Upcoming CMS changes that could hit physicians’ wallets

By Jules Murtha
Published October 19, 2021

Key Takeaways

COVID-19 has affirmed that changes and challenges are the norm in healthcare. Even so, physicians persist—for the personal reward tied to helping others, and the paycheck that comes later.

But changes to physician paychecks could be coming.

Physician fee schedule changes proposed by the Centers for Medicare and Medicaid Services (CMS) in July could hurt physicians’ incomes. The proposal will likely come to a vote in early November unless Congress decides otherwise, and doctors need to know what to expect.

Changes to CMS reimbursements

The proposal features several changes. If approved, two major modifications will bear the heaviest weight on the shoulders (and wallets) of physicians. 

As noted in a recently published Medscape article, the first rule includes a hefty payment cut to the physician fee schedule, which is already ruffling feathers. On average, Medicare payments are set to decrease by 4%, leaving physicians incensed. 

Sequestration could also make a comeback in 2022. If so, be on the lookout for automatic budget cuts that enable Medicare to reduce payments to providers by up to 2% without requiring patients to cover the difference. The financial shock of COVID-19 prompted CMS to place a moratorium on the 2% sequester, but the new proposal would lift that protection.

Impacts on physicians

The extent to which physicians could feel these changes depends on their specialty. Interventional radiologists and vascular surgeons may see a roughly -9% and -8% reduction in their incomes, respectively, while doctors in geriatrics, endocrinology, hand surgery, and family practices can expect to benefit from an increase of about 2%. Portable X-ray suppliers, who could see an estimated increase of about 10%, are the outlier. Every other specialty averages somewhere in the middle.

A proposed change to the Merit-based Incentive Payment System (MIPS) may also affect healthcare professionals. If physicians refuse to participate in MIPS, which they are legally obliged to do, they risk penalties of up to 9%. This marks an increase from the current year. In 2021, physicians could excuse themselves from participating in MIPS by submitting an application to the government, dodging penalties. But this opportunity ends with the year. Beyond that timeframe, proper MIPS protocols will remain unclear until the ruling is decided in November.

For now, physicians and everyone else can tell CMS how they feel about the proposed valuations of specific medical services. According to this detailed overview of the proposed rule changes provided by the Federal Register, CMS is asking for feedback to establish a set of potentially misvalued codes by February 10, 2022. The organization will then document said codes in the 2022 Physician Fee Schedule final rule. This helps CMS understand how to value services in future rulings, meaning physicians who feel dissatisfied have a chance to fight for more money down the road.

Greater accessibility for patients

There is some good news in the CMS proposal. In addition to the physicians who stand to reap financial rewards, the proposal could also help some patients.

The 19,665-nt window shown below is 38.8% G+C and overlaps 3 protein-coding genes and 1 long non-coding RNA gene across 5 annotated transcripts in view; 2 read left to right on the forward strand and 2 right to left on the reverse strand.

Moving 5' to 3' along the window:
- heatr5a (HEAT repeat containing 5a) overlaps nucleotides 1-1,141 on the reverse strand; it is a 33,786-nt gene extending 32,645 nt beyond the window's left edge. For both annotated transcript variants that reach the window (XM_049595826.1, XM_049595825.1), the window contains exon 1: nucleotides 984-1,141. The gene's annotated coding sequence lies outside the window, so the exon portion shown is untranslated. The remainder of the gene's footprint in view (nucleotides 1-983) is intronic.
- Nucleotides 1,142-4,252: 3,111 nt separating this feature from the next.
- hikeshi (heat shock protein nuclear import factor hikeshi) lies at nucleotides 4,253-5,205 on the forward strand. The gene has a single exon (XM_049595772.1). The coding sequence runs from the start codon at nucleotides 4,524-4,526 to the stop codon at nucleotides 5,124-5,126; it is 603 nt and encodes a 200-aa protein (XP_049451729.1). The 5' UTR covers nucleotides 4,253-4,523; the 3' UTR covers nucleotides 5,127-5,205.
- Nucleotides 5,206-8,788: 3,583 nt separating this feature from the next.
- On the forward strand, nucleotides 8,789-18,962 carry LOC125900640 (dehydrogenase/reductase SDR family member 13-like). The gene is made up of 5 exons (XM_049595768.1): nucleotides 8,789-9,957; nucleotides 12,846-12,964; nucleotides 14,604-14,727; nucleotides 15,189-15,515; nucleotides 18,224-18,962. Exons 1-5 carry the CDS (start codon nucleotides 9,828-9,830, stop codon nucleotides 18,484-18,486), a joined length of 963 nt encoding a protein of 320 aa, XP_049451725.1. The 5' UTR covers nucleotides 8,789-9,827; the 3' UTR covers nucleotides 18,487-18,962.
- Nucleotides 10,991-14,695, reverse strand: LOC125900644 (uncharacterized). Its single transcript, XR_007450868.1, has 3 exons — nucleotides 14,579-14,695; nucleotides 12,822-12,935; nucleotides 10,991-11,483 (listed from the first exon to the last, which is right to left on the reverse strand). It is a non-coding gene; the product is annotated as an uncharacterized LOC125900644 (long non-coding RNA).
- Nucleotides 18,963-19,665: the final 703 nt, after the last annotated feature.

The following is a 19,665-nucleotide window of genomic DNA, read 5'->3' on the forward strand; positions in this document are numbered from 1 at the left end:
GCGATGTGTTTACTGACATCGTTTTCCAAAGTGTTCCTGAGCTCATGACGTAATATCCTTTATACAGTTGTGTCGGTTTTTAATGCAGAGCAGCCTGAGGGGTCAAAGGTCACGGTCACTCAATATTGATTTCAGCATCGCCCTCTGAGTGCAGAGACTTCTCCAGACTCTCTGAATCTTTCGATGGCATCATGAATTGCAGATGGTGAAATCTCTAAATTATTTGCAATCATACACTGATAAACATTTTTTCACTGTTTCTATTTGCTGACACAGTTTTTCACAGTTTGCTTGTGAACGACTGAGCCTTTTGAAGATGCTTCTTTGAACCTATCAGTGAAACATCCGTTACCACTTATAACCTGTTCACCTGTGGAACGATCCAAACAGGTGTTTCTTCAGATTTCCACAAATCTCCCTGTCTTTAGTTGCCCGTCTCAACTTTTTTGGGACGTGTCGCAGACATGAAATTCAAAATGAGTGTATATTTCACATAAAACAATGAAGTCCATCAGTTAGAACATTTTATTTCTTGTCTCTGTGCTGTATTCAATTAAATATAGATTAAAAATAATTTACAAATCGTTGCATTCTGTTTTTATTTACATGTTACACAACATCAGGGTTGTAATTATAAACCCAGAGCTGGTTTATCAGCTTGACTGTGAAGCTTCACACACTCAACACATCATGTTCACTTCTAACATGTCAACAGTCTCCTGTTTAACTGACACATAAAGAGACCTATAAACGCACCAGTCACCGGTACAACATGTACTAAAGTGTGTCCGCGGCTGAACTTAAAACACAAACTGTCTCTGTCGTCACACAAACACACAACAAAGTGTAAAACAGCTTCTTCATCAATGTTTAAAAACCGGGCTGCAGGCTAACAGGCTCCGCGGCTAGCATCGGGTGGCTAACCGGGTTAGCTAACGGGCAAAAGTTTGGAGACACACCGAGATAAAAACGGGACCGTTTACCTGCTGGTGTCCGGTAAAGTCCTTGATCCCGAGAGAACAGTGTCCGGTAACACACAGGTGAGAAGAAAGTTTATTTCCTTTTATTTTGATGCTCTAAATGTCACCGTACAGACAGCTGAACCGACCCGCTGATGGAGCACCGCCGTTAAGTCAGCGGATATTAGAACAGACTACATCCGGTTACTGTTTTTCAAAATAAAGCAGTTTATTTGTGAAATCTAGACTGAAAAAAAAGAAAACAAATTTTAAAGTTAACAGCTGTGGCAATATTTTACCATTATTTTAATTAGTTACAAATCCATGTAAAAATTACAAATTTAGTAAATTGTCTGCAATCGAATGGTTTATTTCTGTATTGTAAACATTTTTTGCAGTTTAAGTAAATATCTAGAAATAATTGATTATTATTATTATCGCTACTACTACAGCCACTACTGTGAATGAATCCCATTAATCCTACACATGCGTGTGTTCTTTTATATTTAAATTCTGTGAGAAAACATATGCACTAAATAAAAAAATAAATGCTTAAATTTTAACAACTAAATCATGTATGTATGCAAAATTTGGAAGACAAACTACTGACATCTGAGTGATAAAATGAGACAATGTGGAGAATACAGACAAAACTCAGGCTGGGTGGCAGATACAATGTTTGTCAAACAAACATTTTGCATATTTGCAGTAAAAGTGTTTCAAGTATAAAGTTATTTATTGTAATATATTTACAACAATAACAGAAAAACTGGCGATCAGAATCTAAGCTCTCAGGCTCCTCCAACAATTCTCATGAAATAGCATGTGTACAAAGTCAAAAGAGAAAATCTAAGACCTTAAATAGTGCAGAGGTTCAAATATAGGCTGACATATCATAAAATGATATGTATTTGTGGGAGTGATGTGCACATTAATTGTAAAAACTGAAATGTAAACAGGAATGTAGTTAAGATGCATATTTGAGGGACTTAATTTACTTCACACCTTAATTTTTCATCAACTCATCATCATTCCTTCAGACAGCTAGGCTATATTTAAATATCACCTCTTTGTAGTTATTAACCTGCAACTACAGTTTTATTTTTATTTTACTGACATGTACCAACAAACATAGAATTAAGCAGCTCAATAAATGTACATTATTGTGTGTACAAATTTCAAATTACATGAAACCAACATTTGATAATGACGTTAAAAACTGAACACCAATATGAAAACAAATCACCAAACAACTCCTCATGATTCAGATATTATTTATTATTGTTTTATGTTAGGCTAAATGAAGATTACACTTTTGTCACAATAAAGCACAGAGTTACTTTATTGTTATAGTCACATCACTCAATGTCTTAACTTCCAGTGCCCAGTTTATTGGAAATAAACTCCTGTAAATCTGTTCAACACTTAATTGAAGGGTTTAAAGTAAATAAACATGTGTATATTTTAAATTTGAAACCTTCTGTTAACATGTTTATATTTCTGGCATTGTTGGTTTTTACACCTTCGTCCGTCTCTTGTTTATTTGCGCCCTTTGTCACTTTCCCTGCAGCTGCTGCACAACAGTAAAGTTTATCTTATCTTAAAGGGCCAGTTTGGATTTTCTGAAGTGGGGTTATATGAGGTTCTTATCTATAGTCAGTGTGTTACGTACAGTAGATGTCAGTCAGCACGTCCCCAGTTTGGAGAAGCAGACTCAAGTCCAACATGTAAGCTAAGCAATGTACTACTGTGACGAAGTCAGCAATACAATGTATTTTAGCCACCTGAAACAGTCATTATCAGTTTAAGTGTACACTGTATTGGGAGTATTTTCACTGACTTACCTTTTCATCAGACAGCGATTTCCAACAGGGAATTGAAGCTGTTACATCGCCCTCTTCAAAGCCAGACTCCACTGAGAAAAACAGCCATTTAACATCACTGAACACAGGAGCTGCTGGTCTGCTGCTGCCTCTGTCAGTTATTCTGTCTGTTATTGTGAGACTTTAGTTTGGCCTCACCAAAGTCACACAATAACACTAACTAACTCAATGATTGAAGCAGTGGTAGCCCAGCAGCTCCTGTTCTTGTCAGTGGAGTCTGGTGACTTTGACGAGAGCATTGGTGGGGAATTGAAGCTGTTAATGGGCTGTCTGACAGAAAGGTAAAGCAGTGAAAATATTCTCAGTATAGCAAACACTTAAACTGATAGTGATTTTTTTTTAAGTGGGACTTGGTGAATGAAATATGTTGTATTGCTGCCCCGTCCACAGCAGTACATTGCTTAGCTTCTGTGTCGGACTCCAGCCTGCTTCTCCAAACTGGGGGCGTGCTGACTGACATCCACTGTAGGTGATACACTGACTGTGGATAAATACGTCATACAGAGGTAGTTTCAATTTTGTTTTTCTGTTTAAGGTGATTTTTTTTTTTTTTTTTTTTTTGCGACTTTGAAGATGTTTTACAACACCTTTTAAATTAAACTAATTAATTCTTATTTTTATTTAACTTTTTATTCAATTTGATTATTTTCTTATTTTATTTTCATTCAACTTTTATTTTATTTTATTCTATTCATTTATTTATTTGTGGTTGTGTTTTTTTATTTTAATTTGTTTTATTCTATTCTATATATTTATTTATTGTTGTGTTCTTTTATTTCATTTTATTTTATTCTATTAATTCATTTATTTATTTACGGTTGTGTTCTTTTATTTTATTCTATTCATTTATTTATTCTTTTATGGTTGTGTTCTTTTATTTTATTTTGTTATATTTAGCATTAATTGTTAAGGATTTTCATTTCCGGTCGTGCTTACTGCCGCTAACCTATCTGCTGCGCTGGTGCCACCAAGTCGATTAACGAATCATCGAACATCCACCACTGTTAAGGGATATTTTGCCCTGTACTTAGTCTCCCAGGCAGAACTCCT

Under the draft rules, Medicare is poised to cover home visits, along with many telehealth services. Tele-mental health services will also become more accessible to patients who require care at home due to conditions created by the pandemic. CMS didn’t always consider the home a permissible originating site, but COVID-19 shook up that view. The proposal would grant patients consistent access to medical care, no matter where they are. 

Patients with opioid use disorder could see some of the biggest benefits. The new rules would no longer require patients seeking opioid addiction treatment to appear on video. By allowing audio-only telehealth visits, patients would not feel the pressure to secure a space solely for telehealth services. 

Who has a say in the changing nature of healthcare?

It’s safe to say that most physicians are crossing their fingers that the CMS payment proposal does not get implemented, or that a greater legislative power overrules it. In the anxious anticipation of subsequent COVID waves, however, physicians are not remaining silent about losing their pay.

The American Hospital Association published an open letter to Congress, urging them to extend the moratorium on sequestration. Stacy Hughes, executive vice president of the American Hospital Association and author of the open letter, aims to secure the necessary funding and avoid undue budget cuts as winter approaches, bringing with it the potential for rising COVID-19 case counts. 

“The pandemic has put severe financial pressure on hospitals, including, but not limited to: higher expenses for labor, drugs, and supplies; the astronomical costs of preparing for a surge of COVID-19 patients; months of essential hospital revenue being erased due to the combination of a forced shutdown and slowdown of regular operations for non-emergent care; and the high cost of treating COVID-19 cases, which tend to be incredibly resource intensive,” Hughes wrote. “Congress should extend the moratorium on the Medicare sequester and prevent a Statutory PAYGO sequester to ensure that no reductions in Medicare payments to providers occur early next year.”

But only regulatory action, Congress, and time will tell whether the CMS proposal will pass. In the meantime, physicians can continue to express their concerns to Congress or CMS directly—and patiently wait to see how the final rule will affect their wallets.

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